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Monday, November 17, 2003

Follow through on greenbelt
Two weeks ago, Ann Arbor voters overwhelmingly approved Proposal B, allowing the city to purchase property and development rights in surrounding townships, hoping to maintain some open space and cut down on the traffic and pollution caused by sprawl. Two UM professors argue that the city should follow through and encourage higher density within the city. I think they're right. Here's an excerpt:

The first principle of the Smart Growth movement is that regional problems require regional solutions. Now that Ann Arbor voters have approved the greenbelt proposal, city leaders and local environmentalists must promote the agenda of affordable housing, infill development and higher urban density with as much passion as they have demonstrated in the battle to contain suburban sprawl.

Many of the commuters who are clogging city streets and polluting our air and water are working-class and middle-income people who cannot afford to live in Ann Arbor but nevertheless make up the service economy that in turn sustains our lifestyles. Graduate students at U-M are increasingly forced to live outside the city, in locations where rental prices are lower but mass transit is inadequate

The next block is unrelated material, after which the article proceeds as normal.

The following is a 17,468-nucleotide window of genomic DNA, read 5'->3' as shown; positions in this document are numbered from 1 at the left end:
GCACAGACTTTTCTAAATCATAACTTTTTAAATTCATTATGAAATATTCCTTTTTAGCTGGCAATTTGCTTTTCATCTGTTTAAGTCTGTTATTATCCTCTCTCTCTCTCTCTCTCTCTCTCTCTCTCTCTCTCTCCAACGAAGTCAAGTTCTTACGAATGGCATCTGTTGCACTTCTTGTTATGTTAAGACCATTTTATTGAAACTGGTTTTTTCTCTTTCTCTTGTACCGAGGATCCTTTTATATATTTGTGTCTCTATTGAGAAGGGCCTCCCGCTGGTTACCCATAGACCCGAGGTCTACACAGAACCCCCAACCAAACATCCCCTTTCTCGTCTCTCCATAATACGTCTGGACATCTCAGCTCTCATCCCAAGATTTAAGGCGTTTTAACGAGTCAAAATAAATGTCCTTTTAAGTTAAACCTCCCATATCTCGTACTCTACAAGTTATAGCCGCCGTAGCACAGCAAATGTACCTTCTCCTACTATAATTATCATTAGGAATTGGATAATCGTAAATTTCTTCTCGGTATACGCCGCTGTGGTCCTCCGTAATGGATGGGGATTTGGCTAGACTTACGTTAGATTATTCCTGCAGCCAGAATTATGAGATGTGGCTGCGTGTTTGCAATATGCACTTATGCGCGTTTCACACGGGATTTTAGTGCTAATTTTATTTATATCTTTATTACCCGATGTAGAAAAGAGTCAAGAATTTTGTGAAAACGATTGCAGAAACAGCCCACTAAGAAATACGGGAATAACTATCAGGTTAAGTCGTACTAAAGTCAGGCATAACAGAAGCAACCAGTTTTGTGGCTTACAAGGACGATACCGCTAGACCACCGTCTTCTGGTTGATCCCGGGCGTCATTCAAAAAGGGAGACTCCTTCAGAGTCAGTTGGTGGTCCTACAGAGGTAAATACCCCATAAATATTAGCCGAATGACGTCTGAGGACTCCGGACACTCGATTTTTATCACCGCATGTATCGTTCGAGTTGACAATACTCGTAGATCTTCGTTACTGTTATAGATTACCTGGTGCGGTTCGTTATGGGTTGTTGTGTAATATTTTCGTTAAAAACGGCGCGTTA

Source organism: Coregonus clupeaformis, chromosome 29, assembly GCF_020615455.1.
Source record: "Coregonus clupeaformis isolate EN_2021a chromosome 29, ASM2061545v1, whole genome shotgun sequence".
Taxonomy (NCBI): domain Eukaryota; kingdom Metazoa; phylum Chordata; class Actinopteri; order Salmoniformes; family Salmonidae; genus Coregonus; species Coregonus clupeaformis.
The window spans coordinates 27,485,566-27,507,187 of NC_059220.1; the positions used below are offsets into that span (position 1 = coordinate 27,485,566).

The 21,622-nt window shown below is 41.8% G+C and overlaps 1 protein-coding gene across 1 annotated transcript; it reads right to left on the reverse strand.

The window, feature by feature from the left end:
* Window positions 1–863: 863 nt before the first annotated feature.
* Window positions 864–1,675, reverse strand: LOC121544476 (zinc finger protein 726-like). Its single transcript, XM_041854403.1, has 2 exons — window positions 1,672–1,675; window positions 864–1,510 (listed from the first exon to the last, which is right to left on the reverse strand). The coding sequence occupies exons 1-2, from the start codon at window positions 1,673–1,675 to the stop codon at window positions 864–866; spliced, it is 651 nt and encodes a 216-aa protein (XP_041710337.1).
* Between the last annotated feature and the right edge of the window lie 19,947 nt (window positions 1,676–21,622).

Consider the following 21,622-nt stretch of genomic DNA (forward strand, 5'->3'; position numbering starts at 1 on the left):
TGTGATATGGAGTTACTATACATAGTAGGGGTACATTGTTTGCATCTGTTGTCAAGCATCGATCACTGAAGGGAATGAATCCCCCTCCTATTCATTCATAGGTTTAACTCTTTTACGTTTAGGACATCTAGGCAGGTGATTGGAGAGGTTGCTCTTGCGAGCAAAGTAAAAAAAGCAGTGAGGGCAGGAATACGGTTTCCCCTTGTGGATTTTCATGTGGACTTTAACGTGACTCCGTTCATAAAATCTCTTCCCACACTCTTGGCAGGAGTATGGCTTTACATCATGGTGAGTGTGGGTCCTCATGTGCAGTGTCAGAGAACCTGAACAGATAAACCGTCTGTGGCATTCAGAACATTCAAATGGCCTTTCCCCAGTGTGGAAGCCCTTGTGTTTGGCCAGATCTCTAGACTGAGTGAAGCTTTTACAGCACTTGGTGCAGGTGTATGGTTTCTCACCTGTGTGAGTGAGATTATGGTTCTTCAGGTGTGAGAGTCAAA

Trying to prevent sprawl on the suburban fringe while maintaining Ann Arbor's low-density residential landscape is incompatible with a sustainable development approach to the metropolitan region. Refusing to accept any changes to the "character of our neighborhoods" is ultimately a short-sighted and self-defeating strategy that will accelerate the quality-of-life decline caused by traffic jams and pollution of the air and water.
(whole article)